Seven Ways to Manage Tantrums

As an early-years educator I can subdue 30 children with a raised eyebrow.

At home those powers are somewhat diminished.

At work I have all day, every day to help develop the whole child, not just reading, writing and maths.

So I have the time and patience to support and pre-empt challenging behaviour.

At home I have shit to do.

So when tantrums and unwanted negative behaviour appear, one of the following happens. (Pay attention to No.7. It’s the good one. An educational psychologist taught it to me so, you know, it has weight behind it.)

1) The ‘trying not to laugh’. 

A classic. Generally if there is two of you there is only one person doing this whilst the other person tries something else and glares at the first person.

2) The ‘that makes me feel very sad’. 

Guilt. Good old guilt.

3) The ‘Daddy/Mummy will be very sad when they get home’.

A-ha, the threat of future retribution. Perfect for when they’ve stopped giving two shits about how you are feeling about the situation.

4) The ‘If you don’t do __ you won’t get/be able to__’.

Consequences. Usually sweets are involved. Rarely events. They know that you are still taking them to see Gran, or to the party.

5) The ‘How many times I’ve told you not to do what you’re doing’.

“I’ve told you three times not to do that!” All they think is: “Yup, and did I listen? You need to work on your communication skills, dearest guardian.”

6) The ‘go bananas yourself’ .

Always a winner. Yes they stop doing what they are doing but everyone feels rotten. I’m a big believer in making points/examples but when you are genuinely, emotionally angry nobody wins. I did this today. Still sad.

7) The ‘3-step rule’: Tell them why they are upset. Tell them the dream. Remind of the rule. 

Now this is where it gets interesting. As I mentioned, I was taught this to use with nursery-age children (3 to 4 years of age) but it works well with four-and five-year-old kids and I would imagine well beyond.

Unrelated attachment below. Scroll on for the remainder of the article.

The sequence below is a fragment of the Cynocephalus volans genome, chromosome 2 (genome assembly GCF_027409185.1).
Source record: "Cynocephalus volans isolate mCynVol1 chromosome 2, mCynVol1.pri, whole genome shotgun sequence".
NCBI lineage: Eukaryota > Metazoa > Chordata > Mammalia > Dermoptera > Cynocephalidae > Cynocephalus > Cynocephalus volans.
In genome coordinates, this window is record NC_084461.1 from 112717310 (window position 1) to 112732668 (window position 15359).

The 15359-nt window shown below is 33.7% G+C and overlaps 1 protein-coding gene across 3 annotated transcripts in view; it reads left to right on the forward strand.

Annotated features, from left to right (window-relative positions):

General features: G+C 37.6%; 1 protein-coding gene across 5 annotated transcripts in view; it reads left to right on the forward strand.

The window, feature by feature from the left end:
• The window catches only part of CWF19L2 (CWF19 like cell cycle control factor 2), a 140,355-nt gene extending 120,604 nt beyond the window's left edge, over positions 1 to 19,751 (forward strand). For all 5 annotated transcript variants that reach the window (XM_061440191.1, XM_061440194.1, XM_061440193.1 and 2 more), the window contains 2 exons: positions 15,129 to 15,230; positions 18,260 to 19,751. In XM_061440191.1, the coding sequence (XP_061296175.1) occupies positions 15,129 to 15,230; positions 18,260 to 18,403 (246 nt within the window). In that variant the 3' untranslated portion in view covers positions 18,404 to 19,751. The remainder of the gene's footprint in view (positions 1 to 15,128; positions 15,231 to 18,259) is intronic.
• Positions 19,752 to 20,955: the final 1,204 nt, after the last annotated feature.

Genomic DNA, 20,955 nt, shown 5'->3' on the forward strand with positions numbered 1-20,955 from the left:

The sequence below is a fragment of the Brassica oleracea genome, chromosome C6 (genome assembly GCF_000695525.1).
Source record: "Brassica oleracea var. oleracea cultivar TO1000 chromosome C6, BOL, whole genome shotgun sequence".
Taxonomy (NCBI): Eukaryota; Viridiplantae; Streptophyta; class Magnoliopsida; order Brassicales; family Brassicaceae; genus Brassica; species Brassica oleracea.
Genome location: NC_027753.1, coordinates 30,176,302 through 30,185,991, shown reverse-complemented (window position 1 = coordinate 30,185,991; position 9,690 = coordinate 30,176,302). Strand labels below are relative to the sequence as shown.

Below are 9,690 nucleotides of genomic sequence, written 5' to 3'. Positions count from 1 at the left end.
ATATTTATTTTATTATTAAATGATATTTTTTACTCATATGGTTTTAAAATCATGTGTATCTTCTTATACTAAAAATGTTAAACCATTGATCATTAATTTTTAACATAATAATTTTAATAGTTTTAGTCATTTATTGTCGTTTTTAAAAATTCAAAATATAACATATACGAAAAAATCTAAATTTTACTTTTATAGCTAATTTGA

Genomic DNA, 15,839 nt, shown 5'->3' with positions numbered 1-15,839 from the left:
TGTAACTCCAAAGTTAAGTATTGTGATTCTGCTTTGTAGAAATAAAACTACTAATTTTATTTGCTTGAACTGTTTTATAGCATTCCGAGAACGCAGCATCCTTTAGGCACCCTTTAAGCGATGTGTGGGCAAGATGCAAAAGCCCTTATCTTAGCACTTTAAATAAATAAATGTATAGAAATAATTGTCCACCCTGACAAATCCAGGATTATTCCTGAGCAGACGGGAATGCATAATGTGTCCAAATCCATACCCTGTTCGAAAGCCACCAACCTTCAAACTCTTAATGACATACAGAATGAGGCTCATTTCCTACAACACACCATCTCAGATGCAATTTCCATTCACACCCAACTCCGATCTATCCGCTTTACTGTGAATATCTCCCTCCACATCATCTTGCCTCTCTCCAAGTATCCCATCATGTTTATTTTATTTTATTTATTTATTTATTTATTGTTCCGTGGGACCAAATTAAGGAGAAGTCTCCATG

Picture the scene. Timmy is under the table screaming as he does not want to pick up his Lego.

What do you do?

Well, according to number 7 you would do this. (First of all, if Timmy was genuinely upset then there is evidence to show that he cannot hear what I am saying. Literally his brain cannot process the information.)

So first, wait until they aren’t screaming. Then:

Tell them why they are upset.

Sounds silly, but Timmy has no idea why he is under the table. “I know why you are upset; you want to keep playing with your Lego.”

I’ve done this a 1000 times and 867 times the child’s face lights up. Acceptance, understanding: it’s powerful stuff.

Tell them the dream. 

“It would be great if you could keep playing and didn’t have to pick them up.”

This gets them onside. It gives them a small feeling of joy in a painful situation.

Remind of the rule.

“But we have got to go and pick up your brother, and we can’t play with Lego later if it’s not tidy.”

Honest to goodness, nine times out of 10 this works like magic.

Age 3 and up. My daughter is 2-and-a-half. So I currently use 1-6.

Give it a try, try again, and again. They pick up on the pattern and respond really well.


Daddy McDadface is a UK-based blogger. This article was originally published on Two Kids a Dog and a Caravan, and has been republished with permission.

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